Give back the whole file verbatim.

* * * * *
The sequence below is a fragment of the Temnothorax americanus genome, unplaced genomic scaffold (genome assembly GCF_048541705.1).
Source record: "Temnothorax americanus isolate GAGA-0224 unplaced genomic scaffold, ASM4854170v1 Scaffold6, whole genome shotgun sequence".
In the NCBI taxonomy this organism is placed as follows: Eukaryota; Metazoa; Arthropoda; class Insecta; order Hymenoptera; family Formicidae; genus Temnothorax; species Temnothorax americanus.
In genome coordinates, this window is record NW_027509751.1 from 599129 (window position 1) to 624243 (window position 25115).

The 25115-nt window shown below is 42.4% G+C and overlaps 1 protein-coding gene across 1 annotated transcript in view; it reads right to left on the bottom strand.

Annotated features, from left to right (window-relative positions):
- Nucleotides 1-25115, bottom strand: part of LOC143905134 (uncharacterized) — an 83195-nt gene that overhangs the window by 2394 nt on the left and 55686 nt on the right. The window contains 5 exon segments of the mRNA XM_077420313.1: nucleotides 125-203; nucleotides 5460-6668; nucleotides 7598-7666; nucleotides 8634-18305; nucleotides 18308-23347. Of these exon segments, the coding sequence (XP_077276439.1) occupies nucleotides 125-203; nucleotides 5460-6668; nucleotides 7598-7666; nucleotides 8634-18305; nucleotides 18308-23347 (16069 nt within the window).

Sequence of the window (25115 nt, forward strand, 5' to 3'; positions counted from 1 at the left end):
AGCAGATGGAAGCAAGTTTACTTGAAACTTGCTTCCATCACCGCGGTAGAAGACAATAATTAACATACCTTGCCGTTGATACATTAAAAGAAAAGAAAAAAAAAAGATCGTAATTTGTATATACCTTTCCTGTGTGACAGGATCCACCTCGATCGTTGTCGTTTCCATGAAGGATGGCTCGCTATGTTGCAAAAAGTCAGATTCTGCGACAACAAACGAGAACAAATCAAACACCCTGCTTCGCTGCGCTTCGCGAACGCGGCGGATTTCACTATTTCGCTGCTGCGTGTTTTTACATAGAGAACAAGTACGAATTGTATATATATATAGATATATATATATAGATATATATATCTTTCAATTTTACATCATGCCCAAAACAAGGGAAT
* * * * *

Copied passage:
The sequence below is a fragment of the Temnothorax americanus genome, unplaced genomic scaffold (genome assembly GCF_048541705.1).
Source record: "Temnothorax americanus isolate GAGA-0224 unplaced genomic scaffold, ASM4854170v1 Scaffold6, whole genome shotgun sequence".
In the NCBI taxonomy this organism is placed as follows: Eukaryota; Metazoa; Arthropoda; class Insecta; order Hymenoptera; family Formicidae; genus Temnothorax; species Temnothorax americanus.
In genome coordinates, this window is record NW_027509751.1 from 599129 (window position 1) to 624243 (window position 25115).

The 25115-nt window shown below is 42.4% G+C and overlaps 1 protein-coding gene across 1 annotated transcript in view; it reads right to left on the bottom strand.

Annotated features, from left to right (window-relative positions):
- Nucleotides 1-25115, bottom strand: part of LOC143905134 (uncharacterized) — an 83195-nt gene that overhangs the window by 2394 nt on the left and 55686 nt on the right. The window contains 5 exon segments of the mRNA XM_077420313.1: nucleotides 125-203; nucleotides 5460-6668; nucleotides 7598-7666; nucleotides 8634-18305; nucleotides 18308-23347. Of these exon segments, the coding sequence (XP_077276439.1) occupies nucleotides 125-203; nucleotides 5460-6668; nucleotides 7598-7666; nucleotides 8634-18305; nucleotides 18308-23347 (16069 nt within the window).

Sequence of the window (25115 nt, forward strand, 5' to 3'; positions counted from 1 at the left end):
AGCAGATGGAAGCAAGTTTACTTGAAACTTGCTTCCATCACCGCGGTAGAAGACAATAATTAACATACCTTGCCGTTGATACATTAAAAGAAAAGAAAAAAAAAAGATCGTAATTTGTATATACCTTTCCTGTGTGACAGGATCCACCTCGATCGTTGTCGTTTCCATGAAGGATGGCTCGCTATGTTGCAAAAAGTCAGATTCTGCGACAACAAACGAGAACAAATCAAACACCCTGCTTCGCTGCGCTTCGCGAACGCGGCGGATTTCACTATTTCGCTGCTGCGTGTTTTTACATAGAGAACAAGTACGAATTGTATATATATATAGATATATATATATAGATATATATATCTTTCAATTTTACATCATGCCCAAAACAAGGGAAT